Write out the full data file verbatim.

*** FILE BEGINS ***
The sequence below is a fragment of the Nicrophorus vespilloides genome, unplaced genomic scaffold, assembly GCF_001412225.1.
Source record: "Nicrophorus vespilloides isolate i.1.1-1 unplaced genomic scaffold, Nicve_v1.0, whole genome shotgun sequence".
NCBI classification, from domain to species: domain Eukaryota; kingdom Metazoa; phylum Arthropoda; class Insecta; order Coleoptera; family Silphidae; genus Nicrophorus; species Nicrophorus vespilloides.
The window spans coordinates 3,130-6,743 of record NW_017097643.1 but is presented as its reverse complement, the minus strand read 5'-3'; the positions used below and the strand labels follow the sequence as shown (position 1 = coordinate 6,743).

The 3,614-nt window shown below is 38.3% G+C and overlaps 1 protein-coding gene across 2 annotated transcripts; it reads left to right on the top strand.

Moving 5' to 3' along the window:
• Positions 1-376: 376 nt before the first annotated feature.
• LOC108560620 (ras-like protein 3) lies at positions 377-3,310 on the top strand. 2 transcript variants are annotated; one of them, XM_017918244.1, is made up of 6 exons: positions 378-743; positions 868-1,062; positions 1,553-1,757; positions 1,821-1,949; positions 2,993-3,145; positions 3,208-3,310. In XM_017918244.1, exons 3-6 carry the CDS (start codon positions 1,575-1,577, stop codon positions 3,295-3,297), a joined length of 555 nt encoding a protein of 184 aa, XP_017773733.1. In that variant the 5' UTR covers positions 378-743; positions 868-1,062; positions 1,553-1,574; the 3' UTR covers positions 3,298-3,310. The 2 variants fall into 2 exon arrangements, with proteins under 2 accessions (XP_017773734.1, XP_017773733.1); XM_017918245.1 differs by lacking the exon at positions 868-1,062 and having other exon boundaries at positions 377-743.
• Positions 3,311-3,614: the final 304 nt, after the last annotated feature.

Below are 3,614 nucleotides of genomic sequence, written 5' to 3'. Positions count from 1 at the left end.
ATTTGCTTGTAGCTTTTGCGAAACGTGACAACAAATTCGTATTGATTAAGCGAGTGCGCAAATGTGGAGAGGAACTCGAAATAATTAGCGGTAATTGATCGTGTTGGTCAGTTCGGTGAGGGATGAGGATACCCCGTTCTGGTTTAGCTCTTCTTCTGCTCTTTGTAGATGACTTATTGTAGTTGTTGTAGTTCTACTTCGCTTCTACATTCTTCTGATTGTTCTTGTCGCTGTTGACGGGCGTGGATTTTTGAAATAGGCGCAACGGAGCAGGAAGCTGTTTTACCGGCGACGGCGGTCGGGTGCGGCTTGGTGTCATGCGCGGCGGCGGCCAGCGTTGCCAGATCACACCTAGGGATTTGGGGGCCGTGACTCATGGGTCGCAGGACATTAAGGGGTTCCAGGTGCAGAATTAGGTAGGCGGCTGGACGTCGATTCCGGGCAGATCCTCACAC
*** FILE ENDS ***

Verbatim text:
The sequence below is a fragment of the Nicrophorus vespilloides genome, unplaced genomic scaffold, assembly GCF_001412225.1.
Source record: "Nicrophorus vespilloides isolate i.1.1-1 unplaced genomic scaffold, Nicve_v1.0, whole genome shotgun sequence".
NCBI classification, from domain to species: domain Eukaryota; kingdom Metazoa; phylum Arthropoda; class Insecta; order Coleoptera; family Silphidae; genus Nicrophorus; species Nicrophorus vespilloides.
The window spans coordinates 3,130-6,743 of record NW_017097643.1 but is presented as its reverse complement, the minus strand read 5'-3'; the positions used below and the strand labels follow the sequence as shown (position 1 = coordinate 6,743).

The 3,614-nt window shown below is 38.3% G+C and overlaps 1 protein-coding gene across 2 annotated transcripts; it reads left to right on the top strand.

Moving 5' to 3' along the window:
• Positions 1-376: 376 nt before the first annotated feature.
• LOC108560620 (ras-like protein 3) lies at positions 377-3,310 on the top strand. 2 transcript variants are annotated; one of them, XM_017918244.1, is made up of 6 exons: positions 378-743; positions 868-1,062; positions 1,553-1,757; positions 1,821-1,949; positions 2,993-3,145; positions 3,208-3,310. In XM_017918244.1, exons 3-6 carry the CDS (start codon positions 1,575-1,577, stop codon positions 3,295-3,297), a joined length of 555 nt encoding a protein of 184 aa, XP_017773733.1. In that variant the 5' UTR covers positions 378-743; positions 868-1,062; positions 1,553-1,574; the 3' UTR covers positions 3,298-3,310. The 2 variants fall into 2 exon arrangements, with proteins under 2 accessions (XP_017773734.1, XP_017773733.1); XM_017918245.1 differs by lacking the exon at positions 868-1,062 and having other exon boundaries at positions 377-743.
• Positions 3,311-3,614: the final 304 nt, after the last annotated feature.

Below are 3,614 nucleotides of genomic sequence, written 5' to 3'. Positions count from 1 at the left end.
ATTTGCTTGTAGCTTTTGCGAAACGTGACAACAAATTCGTATTGATTAAGCGAGTGCGCAAATGTGGAGAGGAACTCGAAATAATTAGCGGTAATTGATCGTGTTGGTCAGTTCGGTGAGGGATGAGGATACCCCGTTCTGGTTTAGCTCTTCTTCTGCTCTTTGTAGATGACTTATTGTAGTTGTTGTAGTTCTACTTCGCTTCTACATTCTTCTGATTGTTCTTGTCGCTGTTGACGGGCGTGGATTTTTGAAATAGGCGCAACGGAGCAGGAAGCTGTTTTACCGGCGACGGCGGTCGGGTGCGGCTTGGTGTCATGCGCGGCGGCGGCCAGCGTTGCCAGATCACACCTAGGGATTTGGGGGCCGTGACTCATGGGTCGCAGGACATTAAGGGGTTCCAGGTGCAGAATTAGGTAGGCGGCTGGACGTCGATTCCGGGCAGATCCTCACAC